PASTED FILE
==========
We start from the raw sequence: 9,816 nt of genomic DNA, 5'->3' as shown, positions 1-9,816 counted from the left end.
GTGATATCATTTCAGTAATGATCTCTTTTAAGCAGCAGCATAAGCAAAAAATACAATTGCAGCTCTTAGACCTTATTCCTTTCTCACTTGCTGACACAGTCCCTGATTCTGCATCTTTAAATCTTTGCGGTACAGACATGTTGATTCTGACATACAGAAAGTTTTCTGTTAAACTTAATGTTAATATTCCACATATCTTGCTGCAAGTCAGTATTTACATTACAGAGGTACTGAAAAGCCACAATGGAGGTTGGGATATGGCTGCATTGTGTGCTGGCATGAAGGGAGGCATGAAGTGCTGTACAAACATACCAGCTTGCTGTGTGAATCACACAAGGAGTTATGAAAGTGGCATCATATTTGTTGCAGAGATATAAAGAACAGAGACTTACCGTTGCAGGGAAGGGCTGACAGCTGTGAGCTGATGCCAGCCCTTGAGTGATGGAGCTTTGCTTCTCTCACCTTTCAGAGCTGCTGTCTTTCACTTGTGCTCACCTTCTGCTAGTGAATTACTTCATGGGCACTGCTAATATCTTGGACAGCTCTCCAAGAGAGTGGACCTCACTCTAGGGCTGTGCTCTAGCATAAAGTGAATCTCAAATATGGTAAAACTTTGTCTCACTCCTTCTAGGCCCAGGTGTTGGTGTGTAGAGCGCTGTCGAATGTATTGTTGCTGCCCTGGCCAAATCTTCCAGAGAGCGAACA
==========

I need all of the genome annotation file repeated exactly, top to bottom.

We start from the raw sequence: 9,816 nt of genomic DNA, 5'->3' as shown, positions 1-9,816 counted from the left end.
GTGATATCATTTCAGTAATGATCTCTTTTAAGCAGCAGCATAAGCAAAAAATACAATTGCAGCTCTTAGACCTTATTCCTTTCTCACTTGCTGACACAGTCCCTGATTCTGCATCTTTAAATCTTTGCGGTACAGACATGTTGATTCTGACATACAGAAAGTTTTCTGTTAAACTTAATGTTAATATTCCACATATCTTGCTGCAAGTCAGTATTTACATTACAGAGGTACTGAAAAGCCACAATGGAGGTTGGGATATGGCTGCATTGTGTGCTGGCATGAAGGGAGGCATGAAGTGCTGTACAAACATACCAGCTTGCTGTGTGAATCACACAAGGAGTTATGAAAGTGGCATCATATTTGTTGCAGAGATATAAAGAACAGAGACTTACCGTTGCAGGGAAGGGCTGACAGCTGTGAGCTGATGCCAGCCCTTGAGTGATGGAGCTTTGCTTCTCTCACCTTTCAGAGCTGCTGTCTTTCACTTGTGCTCACCTTCTGCTAGTGAATTACTTCATGGGCACTGCTAATATCTTGGACAGCTCTCCAAGAGAGTGGACCTCACTCTAGGGCTGTGCTCTAGCATAAAGTGAATCTCAAATATGGTAAAACTTTGTCTCACTCCTTCTAGGCCCAGGTGTTGGTGTGTAGAGCGCTGTCGAATGTATTGTTGCTGCCCTGGCCAAATCTTCCAGAGAGCGAACA